PREVIOUS STEP IN YOGAPEDIA 3 Steps to Modify Prasarita Padottanasana (Wide-Legged Standing Forward Bend)
NEXT STEP IN YOGAPEDIA Challenge Pose: Salamba Sirsasana II
SEE ALL ENTRIES IN YOGAPEDIA
Dolphin Pose variation at a wall
BENEFITS Opens and engages your shoulders, strengthens your upper back, stretches your hamstrings, improves digestion, calms your mind
INSTRUCTION Sit on the floor with your back against a wall and your legs out in front of you. Place a block on the floor next to each ankle (the blocks are just placeholders) to help you gauge the distance you’ll need for the pose. Come to your hands and knees with your heels on the wall and toes on the floor. Come down to your forearms with your elbows in the same line as the blocks—no wider than your shoulders. To make sure your elbows are the correct distance apart, clasp each of your hands on the opposite elbow. Bring your forearms forward again. This time, clasp your hands together to create a triangle shape with your arms. At the same time, isometrically (using a muscular action without actual movement) squeeze your elbows toward one another. On an exhalation, lift your knees, hips, and thighs. Straighten your legs into a forearm variation of Adho Mukha Svanasana (Downward-Facing Dog Pose). It will feel short, and that is OK: You are on the right track. On an inhalation, start to walk your feet up the wall until they reach hip height. Root your forearms into the floor and move the tops of your shoulders over your elbows. Keep your shoulders where they are as you vigorously press your heart toward the wall and move your tailbone toward the ceiling, which will pull your belly in and up and prevent your rib cage from collapsing. Lengthen your spine and resist the urge
to round your lower back. Let your head be heavy and hang down, keeping it off the floor and off your hands. Hold for up to 10 breaths. On your last exhalation, step one foot down at a time, and rest for a few breaths in Child’s Pose to avoid getting dizzy.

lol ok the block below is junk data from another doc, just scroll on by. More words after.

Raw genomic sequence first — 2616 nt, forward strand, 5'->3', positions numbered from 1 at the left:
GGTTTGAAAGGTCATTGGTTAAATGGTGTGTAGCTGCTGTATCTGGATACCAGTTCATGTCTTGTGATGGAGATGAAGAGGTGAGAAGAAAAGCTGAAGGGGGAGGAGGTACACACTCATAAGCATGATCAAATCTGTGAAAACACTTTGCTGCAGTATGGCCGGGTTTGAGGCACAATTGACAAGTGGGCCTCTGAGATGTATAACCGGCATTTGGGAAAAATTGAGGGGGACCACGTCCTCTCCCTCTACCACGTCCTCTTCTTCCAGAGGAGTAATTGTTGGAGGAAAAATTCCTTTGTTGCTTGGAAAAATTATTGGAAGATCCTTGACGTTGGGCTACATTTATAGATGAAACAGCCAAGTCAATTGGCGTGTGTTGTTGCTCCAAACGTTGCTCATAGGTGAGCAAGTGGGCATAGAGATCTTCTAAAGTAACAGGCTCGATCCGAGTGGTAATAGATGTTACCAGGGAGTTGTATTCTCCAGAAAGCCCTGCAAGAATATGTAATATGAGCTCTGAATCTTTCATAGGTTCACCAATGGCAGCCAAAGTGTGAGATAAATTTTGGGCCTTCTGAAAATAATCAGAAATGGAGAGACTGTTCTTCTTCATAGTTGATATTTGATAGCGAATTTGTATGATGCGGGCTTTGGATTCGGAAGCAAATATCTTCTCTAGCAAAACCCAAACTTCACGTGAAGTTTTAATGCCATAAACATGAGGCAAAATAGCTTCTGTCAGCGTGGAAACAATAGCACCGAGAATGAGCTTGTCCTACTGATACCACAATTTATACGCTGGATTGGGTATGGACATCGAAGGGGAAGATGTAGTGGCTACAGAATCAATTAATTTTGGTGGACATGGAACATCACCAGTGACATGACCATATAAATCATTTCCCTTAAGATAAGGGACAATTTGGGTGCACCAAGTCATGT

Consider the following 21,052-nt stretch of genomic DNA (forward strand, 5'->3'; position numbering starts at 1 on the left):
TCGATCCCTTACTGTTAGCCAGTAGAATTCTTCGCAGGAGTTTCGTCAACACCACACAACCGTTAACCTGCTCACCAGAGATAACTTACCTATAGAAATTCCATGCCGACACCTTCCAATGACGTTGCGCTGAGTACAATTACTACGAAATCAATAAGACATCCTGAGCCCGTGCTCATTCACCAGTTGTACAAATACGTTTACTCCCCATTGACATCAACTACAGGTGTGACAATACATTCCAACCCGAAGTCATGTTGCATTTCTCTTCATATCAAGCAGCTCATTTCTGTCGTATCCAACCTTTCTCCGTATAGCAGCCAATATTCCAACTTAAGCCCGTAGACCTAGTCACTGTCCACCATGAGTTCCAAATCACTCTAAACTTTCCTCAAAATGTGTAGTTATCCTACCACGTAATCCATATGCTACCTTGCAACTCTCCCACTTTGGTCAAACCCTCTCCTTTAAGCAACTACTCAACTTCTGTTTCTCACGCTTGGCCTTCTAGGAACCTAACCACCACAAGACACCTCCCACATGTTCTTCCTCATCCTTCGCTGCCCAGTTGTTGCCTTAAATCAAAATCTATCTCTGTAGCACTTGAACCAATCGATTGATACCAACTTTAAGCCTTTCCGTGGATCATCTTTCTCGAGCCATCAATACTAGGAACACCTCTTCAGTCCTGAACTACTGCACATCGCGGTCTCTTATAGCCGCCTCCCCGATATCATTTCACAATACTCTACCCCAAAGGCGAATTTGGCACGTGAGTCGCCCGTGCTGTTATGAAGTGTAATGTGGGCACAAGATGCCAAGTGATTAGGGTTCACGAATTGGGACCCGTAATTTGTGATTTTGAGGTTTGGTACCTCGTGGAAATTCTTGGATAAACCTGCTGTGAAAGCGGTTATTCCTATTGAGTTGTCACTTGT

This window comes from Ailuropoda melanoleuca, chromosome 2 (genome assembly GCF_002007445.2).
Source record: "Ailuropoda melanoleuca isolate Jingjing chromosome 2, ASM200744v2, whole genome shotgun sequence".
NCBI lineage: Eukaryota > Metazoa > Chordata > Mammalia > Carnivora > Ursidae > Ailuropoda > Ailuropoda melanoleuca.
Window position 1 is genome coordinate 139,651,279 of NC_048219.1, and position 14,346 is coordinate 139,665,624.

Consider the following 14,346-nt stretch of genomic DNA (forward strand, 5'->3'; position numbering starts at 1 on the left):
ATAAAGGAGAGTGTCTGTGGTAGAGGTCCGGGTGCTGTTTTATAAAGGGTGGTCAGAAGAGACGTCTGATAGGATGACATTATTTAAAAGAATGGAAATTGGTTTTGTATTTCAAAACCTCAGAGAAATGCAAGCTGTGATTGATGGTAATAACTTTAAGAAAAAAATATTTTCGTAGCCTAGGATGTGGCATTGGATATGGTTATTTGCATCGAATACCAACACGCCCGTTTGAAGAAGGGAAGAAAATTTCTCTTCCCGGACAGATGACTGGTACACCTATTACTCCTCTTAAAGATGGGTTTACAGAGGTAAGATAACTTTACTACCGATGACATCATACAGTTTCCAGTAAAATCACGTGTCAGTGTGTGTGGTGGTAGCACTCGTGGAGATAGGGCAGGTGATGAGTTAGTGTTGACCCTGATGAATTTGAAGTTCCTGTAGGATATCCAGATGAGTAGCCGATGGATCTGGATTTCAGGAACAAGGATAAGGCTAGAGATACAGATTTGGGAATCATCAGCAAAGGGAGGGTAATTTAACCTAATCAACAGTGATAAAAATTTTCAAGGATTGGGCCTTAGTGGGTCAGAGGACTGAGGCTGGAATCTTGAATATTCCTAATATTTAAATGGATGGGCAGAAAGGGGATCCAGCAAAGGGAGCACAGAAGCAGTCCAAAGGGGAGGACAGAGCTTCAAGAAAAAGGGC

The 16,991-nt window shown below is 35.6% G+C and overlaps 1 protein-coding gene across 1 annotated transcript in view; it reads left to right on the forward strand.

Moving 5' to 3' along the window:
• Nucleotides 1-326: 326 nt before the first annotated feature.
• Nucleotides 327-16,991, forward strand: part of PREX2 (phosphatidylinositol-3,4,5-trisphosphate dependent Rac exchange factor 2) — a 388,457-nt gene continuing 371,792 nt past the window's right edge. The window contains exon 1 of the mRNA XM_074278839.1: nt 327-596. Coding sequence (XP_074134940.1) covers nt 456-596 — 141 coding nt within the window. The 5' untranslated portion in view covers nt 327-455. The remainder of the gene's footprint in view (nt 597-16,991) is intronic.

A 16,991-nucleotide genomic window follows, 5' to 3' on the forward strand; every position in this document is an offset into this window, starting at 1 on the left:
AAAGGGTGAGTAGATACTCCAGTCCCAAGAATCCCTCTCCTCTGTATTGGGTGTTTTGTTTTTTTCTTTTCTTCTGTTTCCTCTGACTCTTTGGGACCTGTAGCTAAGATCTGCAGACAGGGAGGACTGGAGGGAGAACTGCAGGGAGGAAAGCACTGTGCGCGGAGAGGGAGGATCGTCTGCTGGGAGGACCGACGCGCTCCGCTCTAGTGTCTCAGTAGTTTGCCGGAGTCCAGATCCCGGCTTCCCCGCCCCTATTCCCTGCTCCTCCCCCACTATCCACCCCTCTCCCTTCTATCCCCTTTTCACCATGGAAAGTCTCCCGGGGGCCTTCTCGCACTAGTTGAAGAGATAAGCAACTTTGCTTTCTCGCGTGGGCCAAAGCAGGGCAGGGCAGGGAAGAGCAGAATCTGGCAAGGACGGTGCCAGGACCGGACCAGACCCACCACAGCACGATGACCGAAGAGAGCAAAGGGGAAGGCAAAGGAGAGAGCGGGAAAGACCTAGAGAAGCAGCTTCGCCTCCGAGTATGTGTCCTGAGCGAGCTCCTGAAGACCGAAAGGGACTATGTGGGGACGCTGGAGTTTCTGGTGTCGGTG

See also 4 Steps to Master Dolphin Pose
Upavistha Konasana (Wide-Angle Seated Forward Bend)
BENEFITS Strengthens your lower back, lengthens your spine, opens your hips and groins, stretches your hamstrings
INSTRUCTION Sit on your mat so that your pelvis tips slightly toward the floor in front of you. Widen your legs up to a 90-degree angle. Flex your feet and toes, bringing your second toes in line with the center of your kneecaps. Keep your feet active and press your thighbones into the floor as you draw your kneecaps back toward your thighs and spin your kneecaps slightly toward your pinkie toes. This will help keep your kneecaps upright so you can avoid straining the backs of your knees. Press your heels down and isometrically drag them toward each other. Take a deep breath in and reach your arms up to the sky, lengthening your torso. Exhale, and hinge at your hips to fold your torso heavily toward the floor without moving your feet forward or backward. Bring your hands to the floor and stretch them out in front of you, lowering your torso and head toward the mat. Tip your groins forward while keeping your sitting bones connected to the mat or blanket to help maintain a natural curve in your lower back. Lengthen your torso, and keep your toes upright. Hold for 5–10 breaths.
Plank Pose variation
BENEFITS Strengthens your arms, legs, wrists, shoulders, and back; engages
your core; promotes healthy bones; builds self-confidence
INSTRUCTION Come to your hands and knees. Spread your fingers wide and walk your knees slightly behind your hips. Root your fingertips firmly into the earth. On an exhalation, stretch your legs straight back behind you so that you resemble a plank. Lift your thighs, waistline, and head. Draw your tailbone toward your heels. Avoid dipping your lower back toward the floor or rounding it up toward the ceiling. (You will know your back is in the right place when you feel your core engage.) Your neck should be in line with your entire torso. Maintain this line as you imagine that your arms are straws drinking energy from the earth—with energy moving up your fingers to your wrists, elbows, and shoulders. Squeeze your feet toward each other as if there were a block between your heels. Make sure your arms are perpendicular to the floor and your shoulders are over your wrists. Press evenly into your hands, and imagine that your thighs are moving slightly up toward the ceiling. Look down at the floor. Inhale, and shift to your tiptoes. Imagine that the top of your yoga mat is a cliff and you are peering over the edge of it. Isometrically drag your thumbs toward each other and your hands toward your feet to further engage your core. Hold for 3–5 breaths.
About our Pro
Teacher and model Jenny Brill focuses on alignment-based hatha yoga, with an emphasis on humor. She’ll make you sweat up a storm and laugh out loud at the same time. A native of Los Angeles, she’s taught yoga for more than 25 years and is a regular contributor to several teacher-training programs. Her authenticity, energy, and mastery of fine-tuning alignment has created a strong community of devoted and fearless yogis.